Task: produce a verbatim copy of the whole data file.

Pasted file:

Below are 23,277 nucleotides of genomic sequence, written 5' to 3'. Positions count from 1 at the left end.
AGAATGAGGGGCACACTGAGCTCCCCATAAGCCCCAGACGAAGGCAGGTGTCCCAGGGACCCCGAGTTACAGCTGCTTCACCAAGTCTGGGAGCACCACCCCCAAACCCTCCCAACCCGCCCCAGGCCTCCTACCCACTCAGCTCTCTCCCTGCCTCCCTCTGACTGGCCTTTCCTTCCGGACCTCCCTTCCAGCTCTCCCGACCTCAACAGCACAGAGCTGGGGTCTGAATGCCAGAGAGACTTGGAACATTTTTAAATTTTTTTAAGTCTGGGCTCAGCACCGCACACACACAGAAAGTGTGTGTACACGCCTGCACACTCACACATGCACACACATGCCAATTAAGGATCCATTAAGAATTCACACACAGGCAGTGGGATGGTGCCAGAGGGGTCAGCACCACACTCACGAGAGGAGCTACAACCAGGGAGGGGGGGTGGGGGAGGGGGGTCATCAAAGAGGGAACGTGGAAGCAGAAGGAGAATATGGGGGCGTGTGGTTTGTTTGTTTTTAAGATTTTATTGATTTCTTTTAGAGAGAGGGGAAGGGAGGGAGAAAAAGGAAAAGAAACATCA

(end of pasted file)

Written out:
Below are 23,277 nucleotides of genomic sequence, written 5' to 3'. Positions count from 1 at the left end.
AGAATGAGGGGCACACTGAGCTCCCCATAAGCCCCAGACGAAGGCAGGTGTCCCAGGGACCCCGAGTTACAGCTGCTTCACCAAGTCTGGGAGCACCACCCCCAAACCCTCCCAACCCGCCCCAGGCCTCCTACCCACTCAGCTCTCTCCCTGCCTCCCTCTGACTGGCCTTTCCTTCCGGACCTCCCTTCCAGCTCTCCCGACCTCAACAGCACAGAGCTGGGGTCTGAATGCCAGAGAGACTTGGAACATTTTTAAATTTTTTTAAGTCTGGGCTCAGCACCGCACACACACAGAAAGTGTGTGTACACGCCTGCACACTCACACATGCACACACATGCCAATTAAGGATCCATTAAGAATTCACACACAGGCAGTGGGATGGTGCCAGAGGGGTCAGCACCACACTCACGAGAGGAGCTACAACCAGGGAGGGGGGGTGGGGGAGGGGGGTCATCAAAGAGGGAACGTGGAAGCAGAAGGAGAATATGGGGGCGTGTGGTTTGTTTGTTTTTAAGATTTTATTGATTTCTTTTAGAGAGAGGGGAAGGGAGGGAGAAAAAGGAAAAGAAACATCA